Too Polite to Bite | Performing Arts Review | Chicago Reader

Arts & Culture » Performing Arts Review

Too Polite to Bite

by

comment

Sunday Double Header

at Second City, Donny's Skybox Studio

disOriented

Stir-Friday Night!

at the Raven Theatre

Turn on Late Night With Conan O'Brien or Saturday Night Live or The Daily Show and you'll see comic actors trained at Second City or ImprovOlympic or the Annoyance. Many take the tradition-bound Second City approach a step further, the way Amy Sedaris, Stephen Colbert, and Paul Dinello did in their repulsive but funny Comedy Central series Strangers With Candy. Still, their bizarre characters were only more extreme versions of the eccentrics that have graced the Second City stage since the days of Barbara Harris and Alan Arkin in the early 60s. By the same token, the Upright Citizens Brigade's hyper-paranoid sketch-comedy TV show was clearly built on the work of such surrealistic Second City icons as Del Close and Severn Darden.

The upside of Second City's dominance is that year after year Chicago attracts dozens of talented comic actors. Your chances of seeing tomorrow's Chris Farley or Mike Myers or Rachel Dratch at ImprovOlympic or Second City are pretty good.

The downside is that year after year Chicago attracts hundreds of not very talented comic actors--misfits, neurotics, class clowns, and others who are more funny peculiar than funny ha-ha. When I studied at the Second City Conservatory several years ago, I was stunned at how many people had moved to Chicago to pursue improv and sketch writing. These weren't just recent college grads but men and women in their later 20s and even 30s. Others flew in for auditions, as if Second City were the Juilliard of comedy--which in a way I suppose it is.

The sad truth is that the mildly talented or flat-out untalented folks are the ones who keep all the training centers in business, paying for an apprenticeship system that gives their more talented fellows a shot at the big time. I know, I know: the improv party line is that anyone can become a Bill Murray or an Amy Poehler. And maybe, with sufficient time and resources and patience, one might be trained to do what comes naturally to talented people.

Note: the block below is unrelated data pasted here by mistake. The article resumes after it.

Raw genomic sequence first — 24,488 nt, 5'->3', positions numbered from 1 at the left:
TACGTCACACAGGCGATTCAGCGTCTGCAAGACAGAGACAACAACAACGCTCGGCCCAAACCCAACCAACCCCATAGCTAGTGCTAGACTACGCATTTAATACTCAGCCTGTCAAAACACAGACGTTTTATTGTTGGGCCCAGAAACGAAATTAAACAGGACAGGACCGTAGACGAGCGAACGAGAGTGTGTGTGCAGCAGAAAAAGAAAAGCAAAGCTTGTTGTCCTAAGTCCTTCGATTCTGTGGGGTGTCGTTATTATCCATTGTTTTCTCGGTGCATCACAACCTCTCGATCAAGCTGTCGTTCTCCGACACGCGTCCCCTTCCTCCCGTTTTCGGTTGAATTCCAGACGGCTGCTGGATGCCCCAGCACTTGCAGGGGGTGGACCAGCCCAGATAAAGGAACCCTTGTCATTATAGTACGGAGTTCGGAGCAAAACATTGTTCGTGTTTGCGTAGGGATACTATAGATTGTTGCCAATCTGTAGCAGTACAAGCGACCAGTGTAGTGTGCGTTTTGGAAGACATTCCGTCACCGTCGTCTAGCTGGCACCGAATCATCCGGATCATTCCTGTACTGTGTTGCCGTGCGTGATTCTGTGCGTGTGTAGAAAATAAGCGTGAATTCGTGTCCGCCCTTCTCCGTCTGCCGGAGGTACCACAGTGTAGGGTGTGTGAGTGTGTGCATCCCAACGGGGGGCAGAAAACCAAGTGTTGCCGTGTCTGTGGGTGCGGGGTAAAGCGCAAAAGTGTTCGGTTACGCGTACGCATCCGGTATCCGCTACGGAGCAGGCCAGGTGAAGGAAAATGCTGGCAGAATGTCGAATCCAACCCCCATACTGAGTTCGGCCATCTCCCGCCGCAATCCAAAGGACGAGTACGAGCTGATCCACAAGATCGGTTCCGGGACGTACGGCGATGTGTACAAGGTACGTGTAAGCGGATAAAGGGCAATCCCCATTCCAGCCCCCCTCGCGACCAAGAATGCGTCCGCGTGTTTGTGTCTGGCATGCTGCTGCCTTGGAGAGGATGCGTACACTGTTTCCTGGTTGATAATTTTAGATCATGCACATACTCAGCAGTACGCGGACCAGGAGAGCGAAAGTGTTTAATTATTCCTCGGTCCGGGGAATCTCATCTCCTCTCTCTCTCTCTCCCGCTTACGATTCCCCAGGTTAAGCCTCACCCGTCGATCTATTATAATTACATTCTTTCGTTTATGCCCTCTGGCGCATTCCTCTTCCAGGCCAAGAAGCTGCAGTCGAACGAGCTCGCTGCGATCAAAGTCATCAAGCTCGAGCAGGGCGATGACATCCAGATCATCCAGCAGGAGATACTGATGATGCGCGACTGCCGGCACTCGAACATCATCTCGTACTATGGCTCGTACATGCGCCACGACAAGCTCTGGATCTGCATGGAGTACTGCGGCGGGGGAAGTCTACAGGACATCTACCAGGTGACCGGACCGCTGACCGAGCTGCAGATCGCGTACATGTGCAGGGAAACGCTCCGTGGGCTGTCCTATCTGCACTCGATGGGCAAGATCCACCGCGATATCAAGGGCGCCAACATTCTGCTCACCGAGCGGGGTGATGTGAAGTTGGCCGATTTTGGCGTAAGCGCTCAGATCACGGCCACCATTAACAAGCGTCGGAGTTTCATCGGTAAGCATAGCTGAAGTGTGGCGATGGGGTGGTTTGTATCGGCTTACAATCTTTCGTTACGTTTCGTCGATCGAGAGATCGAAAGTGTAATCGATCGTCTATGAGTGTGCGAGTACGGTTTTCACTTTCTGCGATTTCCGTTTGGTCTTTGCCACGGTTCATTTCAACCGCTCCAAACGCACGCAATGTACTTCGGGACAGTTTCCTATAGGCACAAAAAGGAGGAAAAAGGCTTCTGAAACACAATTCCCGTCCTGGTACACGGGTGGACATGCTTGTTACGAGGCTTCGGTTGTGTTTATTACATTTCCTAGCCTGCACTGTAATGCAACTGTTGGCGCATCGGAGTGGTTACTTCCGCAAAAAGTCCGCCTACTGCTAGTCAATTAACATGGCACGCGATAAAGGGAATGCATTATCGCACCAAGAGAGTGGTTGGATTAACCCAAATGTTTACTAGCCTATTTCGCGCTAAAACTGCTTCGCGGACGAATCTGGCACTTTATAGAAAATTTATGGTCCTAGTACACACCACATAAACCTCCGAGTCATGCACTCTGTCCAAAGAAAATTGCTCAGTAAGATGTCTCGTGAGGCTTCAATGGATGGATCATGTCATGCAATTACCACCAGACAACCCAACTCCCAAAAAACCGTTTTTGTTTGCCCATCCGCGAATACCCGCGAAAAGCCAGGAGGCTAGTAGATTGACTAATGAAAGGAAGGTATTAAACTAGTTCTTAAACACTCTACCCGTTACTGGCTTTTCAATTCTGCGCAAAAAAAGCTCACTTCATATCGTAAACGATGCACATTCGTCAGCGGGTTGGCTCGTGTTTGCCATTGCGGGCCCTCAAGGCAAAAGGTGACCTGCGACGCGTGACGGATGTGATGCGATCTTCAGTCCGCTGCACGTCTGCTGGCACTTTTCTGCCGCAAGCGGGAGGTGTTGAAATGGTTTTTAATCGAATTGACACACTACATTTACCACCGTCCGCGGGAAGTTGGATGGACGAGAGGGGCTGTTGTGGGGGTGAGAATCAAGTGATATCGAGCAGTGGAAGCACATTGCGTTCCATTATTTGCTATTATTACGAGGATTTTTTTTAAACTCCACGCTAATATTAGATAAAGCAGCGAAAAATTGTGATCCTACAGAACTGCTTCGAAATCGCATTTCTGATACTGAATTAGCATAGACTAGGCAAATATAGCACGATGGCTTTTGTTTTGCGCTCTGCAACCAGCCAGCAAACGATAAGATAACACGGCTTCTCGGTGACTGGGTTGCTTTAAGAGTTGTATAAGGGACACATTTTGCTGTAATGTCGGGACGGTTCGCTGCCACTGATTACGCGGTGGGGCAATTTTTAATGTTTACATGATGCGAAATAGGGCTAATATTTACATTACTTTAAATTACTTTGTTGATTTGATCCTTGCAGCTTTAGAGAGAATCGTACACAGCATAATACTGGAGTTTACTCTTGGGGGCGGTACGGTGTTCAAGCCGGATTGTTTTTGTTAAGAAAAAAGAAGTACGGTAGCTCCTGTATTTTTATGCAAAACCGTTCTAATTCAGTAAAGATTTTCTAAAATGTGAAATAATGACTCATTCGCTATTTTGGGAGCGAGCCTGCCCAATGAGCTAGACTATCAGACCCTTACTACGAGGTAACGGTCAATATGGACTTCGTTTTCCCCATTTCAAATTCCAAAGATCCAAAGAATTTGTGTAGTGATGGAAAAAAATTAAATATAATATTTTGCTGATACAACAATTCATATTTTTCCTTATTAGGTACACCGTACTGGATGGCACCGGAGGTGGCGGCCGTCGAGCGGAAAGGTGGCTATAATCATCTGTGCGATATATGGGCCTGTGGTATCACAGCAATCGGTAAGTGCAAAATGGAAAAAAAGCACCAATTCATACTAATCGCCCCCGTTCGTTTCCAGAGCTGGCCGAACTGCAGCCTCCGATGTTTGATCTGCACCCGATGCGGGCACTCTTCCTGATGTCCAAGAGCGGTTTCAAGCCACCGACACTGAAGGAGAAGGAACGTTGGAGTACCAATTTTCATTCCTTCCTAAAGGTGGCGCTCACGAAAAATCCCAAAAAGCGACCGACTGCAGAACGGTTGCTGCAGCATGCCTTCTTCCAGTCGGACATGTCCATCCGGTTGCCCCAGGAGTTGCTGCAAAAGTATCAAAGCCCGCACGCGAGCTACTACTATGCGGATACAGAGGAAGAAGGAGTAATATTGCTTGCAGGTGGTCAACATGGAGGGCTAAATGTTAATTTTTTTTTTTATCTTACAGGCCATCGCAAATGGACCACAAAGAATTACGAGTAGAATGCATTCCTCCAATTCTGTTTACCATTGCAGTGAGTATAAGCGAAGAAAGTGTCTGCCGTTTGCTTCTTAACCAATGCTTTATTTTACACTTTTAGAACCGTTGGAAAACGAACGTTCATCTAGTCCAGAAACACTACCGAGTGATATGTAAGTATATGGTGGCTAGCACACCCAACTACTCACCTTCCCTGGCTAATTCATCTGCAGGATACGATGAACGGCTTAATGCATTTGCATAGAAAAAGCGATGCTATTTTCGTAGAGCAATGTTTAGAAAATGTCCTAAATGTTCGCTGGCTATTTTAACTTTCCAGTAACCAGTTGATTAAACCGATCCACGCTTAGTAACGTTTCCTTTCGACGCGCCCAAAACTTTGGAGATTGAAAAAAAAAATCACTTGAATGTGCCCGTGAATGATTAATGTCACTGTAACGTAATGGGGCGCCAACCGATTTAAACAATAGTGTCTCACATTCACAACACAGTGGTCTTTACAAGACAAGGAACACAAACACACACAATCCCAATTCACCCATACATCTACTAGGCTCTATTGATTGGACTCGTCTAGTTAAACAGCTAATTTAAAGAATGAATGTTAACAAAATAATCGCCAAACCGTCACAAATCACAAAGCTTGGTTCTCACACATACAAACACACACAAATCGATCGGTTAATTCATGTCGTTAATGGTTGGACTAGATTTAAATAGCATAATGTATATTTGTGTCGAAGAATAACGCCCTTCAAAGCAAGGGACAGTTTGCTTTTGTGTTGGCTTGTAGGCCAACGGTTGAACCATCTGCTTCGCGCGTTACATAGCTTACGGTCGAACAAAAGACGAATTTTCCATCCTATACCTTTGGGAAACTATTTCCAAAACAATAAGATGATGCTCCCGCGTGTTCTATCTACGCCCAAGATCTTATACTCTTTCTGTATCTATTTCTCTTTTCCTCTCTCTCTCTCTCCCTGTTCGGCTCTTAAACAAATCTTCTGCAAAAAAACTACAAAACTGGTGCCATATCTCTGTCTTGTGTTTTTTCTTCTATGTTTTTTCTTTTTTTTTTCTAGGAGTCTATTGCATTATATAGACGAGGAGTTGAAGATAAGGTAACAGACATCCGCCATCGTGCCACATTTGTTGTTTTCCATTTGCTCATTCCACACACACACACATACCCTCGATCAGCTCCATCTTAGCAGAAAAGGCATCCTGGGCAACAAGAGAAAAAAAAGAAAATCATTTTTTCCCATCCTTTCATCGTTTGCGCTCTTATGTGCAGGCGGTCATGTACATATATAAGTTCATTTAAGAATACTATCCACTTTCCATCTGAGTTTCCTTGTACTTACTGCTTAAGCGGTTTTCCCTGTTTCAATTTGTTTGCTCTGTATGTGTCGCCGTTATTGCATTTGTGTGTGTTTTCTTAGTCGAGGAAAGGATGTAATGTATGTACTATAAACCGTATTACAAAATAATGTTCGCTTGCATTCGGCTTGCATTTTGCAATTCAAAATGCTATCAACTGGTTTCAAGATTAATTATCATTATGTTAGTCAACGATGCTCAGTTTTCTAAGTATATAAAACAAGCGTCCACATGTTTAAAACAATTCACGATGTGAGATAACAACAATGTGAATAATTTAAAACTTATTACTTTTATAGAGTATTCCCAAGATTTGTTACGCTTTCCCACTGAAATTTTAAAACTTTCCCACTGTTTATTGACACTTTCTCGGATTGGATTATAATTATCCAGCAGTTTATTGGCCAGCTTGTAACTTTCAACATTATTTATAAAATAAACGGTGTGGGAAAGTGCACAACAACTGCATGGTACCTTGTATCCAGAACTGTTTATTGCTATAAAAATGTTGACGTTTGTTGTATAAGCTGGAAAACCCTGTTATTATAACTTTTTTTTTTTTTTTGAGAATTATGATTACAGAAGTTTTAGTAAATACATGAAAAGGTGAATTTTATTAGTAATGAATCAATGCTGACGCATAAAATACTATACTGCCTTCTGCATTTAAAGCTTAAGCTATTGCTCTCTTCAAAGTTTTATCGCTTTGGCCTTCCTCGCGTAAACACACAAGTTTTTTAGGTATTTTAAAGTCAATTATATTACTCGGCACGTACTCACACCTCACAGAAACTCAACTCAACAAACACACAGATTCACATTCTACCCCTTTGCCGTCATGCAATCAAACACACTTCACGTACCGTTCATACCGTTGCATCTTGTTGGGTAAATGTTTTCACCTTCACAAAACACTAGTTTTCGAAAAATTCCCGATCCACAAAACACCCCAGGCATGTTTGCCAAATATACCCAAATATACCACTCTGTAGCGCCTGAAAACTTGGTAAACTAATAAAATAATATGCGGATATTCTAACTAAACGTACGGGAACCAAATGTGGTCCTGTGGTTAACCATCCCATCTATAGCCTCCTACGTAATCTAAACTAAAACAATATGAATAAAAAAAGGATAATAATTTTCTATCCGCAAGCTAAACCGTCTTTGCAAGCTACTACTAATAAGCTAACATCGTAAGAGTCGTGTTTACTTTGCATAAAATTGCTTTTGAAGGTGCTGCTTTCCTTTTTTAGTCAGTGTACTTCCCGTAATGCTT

Of course, it's not always easy to separate the sheep from the goats in a scene flooded with performers aiming to prove to the world--or at least to their friends and families and themselves--that they actually have what it takes. The two sketch-comedy revues that make up "Sunday Double Header" and Stir-Friday Night!'s disOriented reveal glimmers of talent and flashes of originality, though all three ensembles have to work harder at finding out who they are, what they stand for, and why anyone should care.

The most interesting of the three is Semi-Automatic Sexy, by Dark-Eyed Strangers, the second show on "Sunday Double Header." Not because the material is particularly strong or well written--mostly the players tackle the same topics as everyone else: cell phones, dating, TV. But the ensemble plays well together, and all six performers are both funny and genuinely likable. Even when their material is merely OK, it's hard not to root for them. And when they do hit pay dirt--as in the show's intense opening sketch, about a high school class overseen by a teacher on the verge of a nervous breakdown--it's hard not to think they're going to shoot right to the top.